The Hong Kong version started streaming earlier this month and eagle-eyed customers soon noticed the conspicuous absence of The Simpsons episode 12 of season 16.

First airing in 2005, the episode features the family’s trip to China in which matriarch Marge Simpson’s sister tries to adopt a baby.

In one scene, the Simpsons are at Beijing’s Tiananmen Square, the site of a deadly 1989 crackdown against democracy protesters. The cartoon shows a sign there that reads “On this site, in 1989, nothing happened” — a satirical nod to China’s campaign to purge memories of what happened.

It then shows Marge’s sister standing before a tank, referencing the famous photo from the Tiananmen crackdown of a lone man standing in front of a tank.

Later in the episode, the subject of Tibet was broached as well, which is undoubtedly something that China doesn’t wish to speak about publicly.

This is far from the first time that China has used their population’s economic power as a deterrent against criticism, having briefly, (but effectively), boycotted the NBA after staff for one of the teams made a social media post in support of Hong Kong’s independence.

When it comes to being an international superpower, perhaps the most important asset that a nation can harbor is leverage…with or without good will. For the United States, there are plenty of factors that combine to make us the world stage’s premier actor:  Our economy, our military, and our culture, all of which are exported to other nations in one way or another. For Russia, it’s their shamelessness and ruthlessness, combined with their willingness to exert their potent military assets in places where they know that they’ll be ostracized for it. But for China, it’s the exploitation of their population.  Not only does the Communist regime allow for the labor force to work for pennies in dangerously under-regulated industries, but the buying power of the Chinese people has long been one of the most potent weapons in Beijing’s arsenal. Of course, to keep the Chinese people happy, their leaders censor and distort reality, in an effort to further hone the ability to exploit them for influence around the world. This means that those under Chinese rule may not have any idea about the atrocities that the CCP regularly commits against them. More worrisome still is the fact that China seems to be exporting this exploitation to locales that do not pledge allegiance to Beijing. An episode of The Simpsons in which the cartoon American family visit Tiananmen Square is missing from the Disney+ streaming service in Hong Kong, adding to concerns about mainland China-style censorship in the city. The Hong Kong version started streaming earlier this month and eagle-eyed customers soon noticed the conspicuous absence of The Simpsons episode 12 of season 16. First airing in 2005, the episode features the family’s trip to China in which matriarch Marge Simpson’s sister tries to adopt a baby. In one scene, the Simpsons…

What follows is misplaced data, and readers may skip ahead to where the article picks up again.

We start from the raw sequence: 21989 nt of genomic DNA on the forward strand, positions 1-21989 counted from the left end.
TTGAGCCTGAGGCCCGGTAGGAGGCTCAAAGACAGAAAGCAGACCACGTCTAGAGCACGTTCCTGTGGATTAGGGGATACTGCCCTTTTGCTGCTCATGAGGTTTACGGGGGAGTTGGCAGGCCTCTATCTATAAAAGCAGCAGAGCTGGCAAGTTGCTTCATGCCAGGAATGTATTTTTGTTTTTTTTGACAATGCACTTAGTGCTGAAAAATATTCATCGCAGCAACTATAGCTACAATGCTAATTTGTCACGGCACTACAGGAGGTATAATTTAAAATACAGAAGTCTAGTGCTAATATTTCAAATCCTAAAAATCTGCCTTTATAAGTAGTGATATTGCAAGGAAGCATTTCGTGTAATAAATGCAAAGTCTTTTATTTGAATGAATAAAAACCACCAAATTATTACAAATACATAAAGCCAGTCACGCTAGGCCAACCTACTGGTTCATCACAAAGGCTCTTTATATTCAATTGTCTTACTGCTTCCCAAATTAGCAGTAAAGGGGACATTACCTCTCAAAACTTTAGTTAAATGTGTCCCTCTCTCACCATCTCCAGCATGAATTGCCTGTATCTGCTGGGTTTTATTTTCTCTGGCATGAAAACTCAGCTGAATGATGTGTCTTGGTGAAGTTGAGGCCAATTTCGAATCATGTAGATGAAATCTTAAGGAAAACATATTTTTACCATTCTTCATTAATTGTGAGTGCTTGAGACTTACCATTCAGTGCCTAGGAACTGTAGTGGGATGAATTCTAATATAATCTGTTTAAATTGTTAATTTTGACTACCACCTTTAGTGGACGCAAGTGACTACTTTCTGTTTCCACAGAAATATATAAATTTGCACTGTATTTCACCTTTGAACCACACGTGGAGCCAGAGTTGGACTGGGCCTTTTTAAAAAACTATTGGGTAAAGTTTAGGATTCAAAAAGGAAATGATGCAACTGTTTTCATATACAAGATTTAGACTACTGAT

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Alec Baldwin Gets Serious with Legal Hires as ‘Rust’ Shooting Fallout Continues

And there are surely more lawsuits to come.

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Hollywood has long harbored an underbelly of connivery and betrayal, fueled by the disproportionate amount of cash that fuels the movie industry.  Handshakes aren’t worth much in Tinsel Town, and everybody is out to get their share.

It’s endemic to the celebrity lifestyle, in many ways, so when something truly does go wrong, those involved are well-trained in the art of milking that tragedy for everything that it’s worth.